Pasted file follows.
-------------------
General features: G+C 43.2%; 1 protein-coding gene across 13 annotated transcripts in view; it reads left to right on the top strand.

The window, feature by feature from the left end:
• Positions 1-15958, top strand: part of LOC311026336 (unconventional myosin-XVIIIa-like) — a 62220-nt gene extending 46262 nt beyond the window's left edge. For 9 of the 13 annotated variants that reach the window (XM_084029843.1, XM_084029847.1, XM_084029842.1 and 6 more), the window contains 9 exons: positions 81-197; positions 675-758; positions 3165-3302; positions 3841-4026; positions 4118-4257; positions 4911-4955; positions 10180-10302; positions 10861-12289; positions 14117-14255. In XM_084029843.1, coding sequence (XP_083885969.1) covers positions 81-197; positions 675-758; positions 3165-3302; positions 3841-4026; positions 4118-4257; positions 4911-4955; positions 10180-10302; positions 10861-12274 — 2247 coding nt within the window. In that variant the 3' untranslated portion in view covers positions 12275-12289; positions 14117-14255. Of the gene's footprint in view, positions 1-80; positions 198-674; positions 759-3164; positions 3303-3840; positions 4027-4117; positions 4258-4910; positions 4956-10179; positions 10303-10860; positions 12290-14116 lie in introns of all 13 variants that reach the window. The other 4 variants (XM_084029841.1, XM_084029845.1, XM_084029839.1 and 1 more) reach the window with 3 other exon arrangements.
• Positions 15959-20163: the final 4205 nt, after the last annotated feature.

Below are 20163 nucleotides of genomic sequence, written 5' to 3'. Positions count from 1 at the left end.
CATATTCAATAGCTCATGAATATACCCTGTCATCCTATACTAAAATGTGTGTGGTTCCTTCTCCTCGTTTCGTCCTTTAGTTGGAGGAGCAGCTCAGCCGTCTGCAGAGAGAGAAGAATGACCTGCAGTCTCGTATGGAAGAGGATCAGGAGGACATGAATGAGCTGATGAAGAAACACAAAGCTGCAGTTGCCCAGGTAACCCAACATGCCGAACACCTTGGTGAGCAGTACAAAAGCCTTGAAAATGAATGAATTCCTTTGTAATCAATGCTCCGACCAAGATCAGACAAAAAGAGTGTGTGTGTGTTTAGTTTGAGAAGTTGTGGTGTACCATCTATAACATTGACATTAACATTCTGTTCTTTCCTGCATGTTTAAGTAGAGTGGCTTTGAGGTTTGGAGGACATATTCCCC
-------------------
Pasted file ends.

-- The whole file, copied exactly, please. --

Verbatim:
General features: G+C 43.2%; 1 protein-coding gene across 13 annotated transcripts in view; it reads left to right on the top strand.

The window, feature by feature from the left end:
• Positions 1-15958, top strand: part of LOC311026336 (unconventional myosin-XVIIIa-like) — a 62220-nt gene extending 46262 nt beyond the window's left edge. For 9 of the 13 annotated variants that reach the window (XM_084029843.1, XM_084029847.1, XM_084029842.1 and 6 more), the window contains 9 exons: positions 81-197; positions 675-758; positions 3165-3302; positions 3841-4026; positions 4118-4257; positions 4911-4955; positions 10180-10302; positions 10861-12289; positions 14117-14255. In XM_084029843.1, coding sequence (XP_083885969.1) covers positions 81-197; positions 675-758; positions 3165-3302; positions 3841-4026; positions 4118-4257; positions 4911-4955; positions 10180-10302; positions 10861-12274 — 2247 coding nt within the window. In that variant the 3' untranslated portion in view covers positions 12275-12289; positions 14117-14255. Of the gene's footprint in view, positions 1-80; positions 198-674; positions 759-3164; positions 3303-3840; positions 4027-4117; positions 4258-4910; positions 4956-10179; positions 10303-10860; positions 12290-14116 lie in introns of all 13 variants that reach the window. The other 4 variants (XM_084029841.1, XM_084029845.1, XM_084029839.1 and 1 more) reach the window with 3 other exon arrangements.
• Positions 15959-20163: the final 4205 nt, after the last annotated feature.

Below are 20163 nucleotides of genomic sequence, written 5' to 3'. Positions count from 1 at the left end.
CATATTCAATAGCTCATGAATATACCCTGTCATCCTATACTAAAATGTGTGTGGTTCCTTCTCCTCGTTTCGTCCTTTAGTTGGAGGAGCAGCTCAGCCGTCTGCAGAGAGAGAAGAATGACCTGCAGTCTCGTATGGAAGAGGATCAGGAGGACATGAATGAGCTGATGAAGAAACACAAAGCTGCAGTTGCCCAGGTAACCCAACATGCCGAACACCTTGGTGAGCAGTACAAAAGCCTTGAAAATGAATGAATTCCTTTGTAATCAATGCTCCGACCAAGATCAGACAAAAAGAGTGTGTGTGTGTTTAGTTTGAGAAGTTGTGGTGTACCATCTATAACATTGACATTAACATTCTGTTCTTTCCTGCATGTTTAAGTAGAGTGGCTTTGAGGTTTGGAGGACATATTCCCC